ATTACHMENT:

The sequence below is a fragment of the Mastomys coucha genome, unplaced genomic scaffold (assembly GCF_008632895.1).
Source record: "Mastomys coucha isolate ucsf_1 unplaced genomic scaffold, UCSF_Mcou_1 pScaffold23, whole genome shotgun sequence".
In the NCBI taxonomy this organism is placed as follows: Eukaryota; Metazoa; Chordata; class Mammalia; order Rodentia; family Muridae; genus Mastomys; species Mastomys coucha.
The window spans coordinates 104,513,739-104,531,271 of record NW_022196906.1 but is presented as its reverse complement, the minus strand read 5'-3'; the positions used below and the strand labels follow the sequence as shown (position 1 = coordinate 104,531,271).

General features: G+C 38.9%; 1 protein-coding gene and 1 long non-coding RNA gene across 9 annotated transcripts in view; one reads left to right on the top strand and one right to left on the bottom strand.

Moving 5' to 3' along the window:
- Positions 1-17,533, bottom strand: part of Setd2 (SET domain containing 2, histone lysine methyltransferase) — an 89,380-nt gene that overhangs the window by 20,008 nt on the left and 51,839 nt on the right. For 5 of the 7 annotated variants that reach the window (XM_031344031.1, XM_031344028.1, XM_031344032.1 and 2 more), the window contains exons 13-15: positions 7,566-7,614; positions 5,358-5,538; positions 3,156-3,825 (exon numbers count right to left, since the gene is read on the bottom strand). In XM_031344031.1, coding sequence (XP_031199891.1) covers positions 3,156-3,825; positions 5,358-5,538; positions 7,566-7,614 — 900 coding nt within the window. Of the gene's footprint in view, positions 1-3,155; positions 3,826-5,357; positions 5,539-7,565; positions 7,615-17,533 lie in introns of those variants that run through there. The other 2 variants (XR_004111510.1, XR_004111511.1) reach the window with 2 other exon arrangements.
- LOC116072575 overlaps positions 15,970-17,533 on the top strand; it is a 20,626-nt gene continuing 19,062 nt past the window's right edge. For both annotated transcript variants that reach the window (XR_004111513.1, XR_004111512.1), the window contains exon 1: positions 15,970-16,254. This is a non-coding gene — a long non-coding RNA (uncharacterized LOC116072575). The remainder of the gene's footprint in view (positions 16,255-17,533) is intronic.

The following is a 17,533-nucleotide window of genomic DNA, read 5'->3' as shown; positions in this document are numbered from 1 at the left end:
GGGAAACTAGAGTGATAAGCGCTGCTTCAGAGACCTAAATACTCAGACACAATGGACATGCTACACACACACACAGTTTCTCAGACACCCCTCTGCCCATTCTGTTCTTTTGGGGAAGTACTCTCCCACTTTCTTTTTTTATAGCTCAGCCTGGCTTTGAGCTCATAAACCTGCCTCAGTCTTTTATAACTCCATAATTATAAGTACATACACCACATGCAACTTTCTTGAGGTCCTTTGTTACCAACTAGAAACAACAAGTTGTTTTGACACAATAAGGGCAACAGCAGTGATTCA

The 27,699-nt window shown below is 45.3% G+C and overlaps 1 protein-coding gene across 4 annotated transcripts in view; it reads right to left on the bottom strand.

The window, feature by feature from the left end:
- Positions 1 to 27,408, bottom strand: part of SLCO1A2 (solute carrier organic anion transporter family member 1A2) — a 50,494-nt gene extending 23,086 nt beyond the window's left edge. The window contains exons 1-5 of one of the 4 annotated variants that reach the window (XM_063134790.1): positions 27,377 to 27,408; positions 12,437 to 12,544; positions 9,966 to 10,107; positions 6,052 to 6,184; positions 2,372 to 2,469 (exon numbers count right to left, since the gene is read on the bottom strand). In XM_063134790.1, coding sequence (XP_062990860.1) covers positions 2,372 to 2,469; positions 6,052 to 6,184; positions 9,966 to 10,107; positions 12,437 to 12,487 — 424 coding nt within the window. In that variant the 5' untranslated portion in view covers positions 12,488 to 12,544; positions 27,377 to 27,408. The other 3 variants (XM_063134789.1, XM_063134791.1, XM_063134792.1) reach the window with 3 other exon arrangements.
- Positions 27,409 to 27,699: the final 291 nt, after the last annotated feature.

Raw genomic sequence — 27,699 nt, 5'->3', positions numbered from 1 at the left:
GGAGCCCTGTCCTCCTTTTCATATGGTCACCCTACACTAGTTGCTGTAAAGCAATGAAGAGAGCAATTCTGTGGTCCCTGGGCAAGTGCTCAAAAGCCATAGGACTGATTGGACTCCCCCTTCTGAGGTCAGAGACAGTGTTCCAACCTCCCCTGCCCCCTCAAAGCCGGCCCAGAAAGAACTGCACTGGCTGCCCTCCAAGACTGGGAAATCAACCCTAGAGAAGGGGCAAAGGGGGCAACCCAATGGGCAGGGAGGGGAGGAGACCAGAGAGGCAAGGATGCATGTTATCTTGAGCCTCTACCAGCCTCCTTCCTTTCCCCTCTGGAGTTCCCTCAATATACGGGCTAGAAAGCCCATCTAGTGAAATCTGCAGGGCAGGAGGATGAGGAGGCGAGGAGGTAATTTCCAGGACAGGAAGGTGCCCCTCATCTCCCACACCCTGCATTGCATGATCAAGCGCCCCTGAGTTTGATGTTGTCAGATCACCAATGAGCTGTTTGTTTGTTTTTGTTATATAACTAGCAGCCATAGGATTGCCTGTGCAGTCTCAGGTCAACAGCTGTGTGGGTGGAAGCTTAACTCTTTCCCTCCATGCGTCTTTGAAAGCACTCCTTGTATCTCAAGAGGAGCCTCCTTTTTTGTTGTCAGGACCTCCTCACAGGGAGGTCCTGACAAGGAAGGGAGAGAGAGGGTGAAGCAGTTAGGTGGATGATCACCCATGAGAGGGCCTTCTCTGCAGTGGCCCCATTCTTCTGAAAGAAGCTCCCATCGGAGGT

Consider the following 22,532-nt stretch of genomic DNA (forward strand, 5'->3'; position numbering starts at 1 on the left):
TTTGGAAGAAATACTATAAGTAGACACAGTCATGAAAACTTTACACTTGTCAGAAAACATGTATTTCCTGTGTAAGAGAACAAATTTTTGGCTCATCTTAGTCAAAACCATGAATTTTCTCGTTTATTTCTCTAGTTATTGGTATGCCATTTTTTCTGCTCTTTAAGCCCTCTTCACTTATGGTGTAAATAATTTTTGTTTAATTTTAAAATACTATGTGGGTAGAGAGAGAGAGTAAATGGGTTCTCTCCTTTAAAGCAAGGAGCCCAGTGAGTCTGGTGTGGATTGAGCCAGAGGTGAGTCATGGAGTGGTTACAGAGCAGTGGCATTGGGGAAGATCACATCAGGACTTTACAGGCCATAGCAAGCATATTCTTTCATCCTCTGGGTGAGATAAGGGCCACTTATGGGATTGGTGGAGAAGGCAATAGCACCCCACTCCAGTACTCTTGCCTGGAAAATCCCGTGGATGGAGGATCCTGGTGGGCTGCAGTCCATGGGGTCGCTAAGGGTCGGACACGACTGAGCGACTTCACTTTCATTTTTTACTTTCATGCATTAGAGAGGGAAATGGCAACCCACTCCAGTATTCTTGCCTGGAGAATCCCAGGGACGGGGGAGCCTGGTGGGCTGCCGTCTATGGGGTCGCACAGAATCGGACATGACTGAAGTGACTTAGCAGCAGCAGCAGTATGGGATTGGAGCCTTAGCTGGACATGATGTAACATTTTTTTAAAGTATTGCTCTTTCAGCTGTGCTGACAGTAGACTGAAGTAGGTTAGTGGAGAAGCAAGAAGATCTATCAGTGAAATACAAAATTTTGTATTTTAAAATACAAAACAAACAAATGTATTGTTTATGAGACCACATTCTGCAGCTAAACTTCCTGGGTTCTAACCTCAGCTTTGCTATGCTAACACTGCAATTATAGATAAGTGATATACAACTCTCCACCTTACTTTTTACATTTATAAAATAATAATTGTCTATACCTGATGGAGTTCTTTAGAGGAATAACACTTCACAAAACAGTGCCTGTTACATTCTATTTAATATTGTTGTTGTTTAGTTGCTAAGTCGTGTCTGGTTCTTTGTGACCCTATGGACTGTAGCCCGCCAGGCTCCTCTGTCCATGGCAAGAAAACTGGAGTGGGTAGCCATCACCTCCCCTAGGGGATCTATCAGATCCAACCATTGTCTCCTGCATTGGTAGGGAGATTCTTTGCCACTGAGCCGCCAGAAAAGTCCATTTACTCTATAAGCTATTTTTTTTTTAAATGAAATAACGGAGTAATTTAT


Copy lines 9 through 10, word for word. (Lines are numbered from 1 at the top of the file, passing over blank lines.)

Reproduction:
The following is a 17,533-nucleotide window of genomic DNA, read 5'->3' as shown; positions in this document are numbered from 1 at the left end:
GGGAAACTAGAGTGATAAGCGCTGCTTCAGAGACCTAAATACTCAGACACAATGGACATGCTACACACACACACAGTTTCTCAGACACCCCTCTGCCCATTCTGTTCTTTTGGGGAAGTACTCTCCCACTTTCTTTTTTTATAGCTCAGCCTGGCTTTGAGCTCATAAACCTGCCTCAGTCTTTTATAACTCCATAATTATAAGTACATACACCACATGCAACTTTCTTGAGGTCCTTTGTTACCAACTAGAAACAACAAGTTGTTTTGACACAATAAGGGCAACAGCAGTGATTCA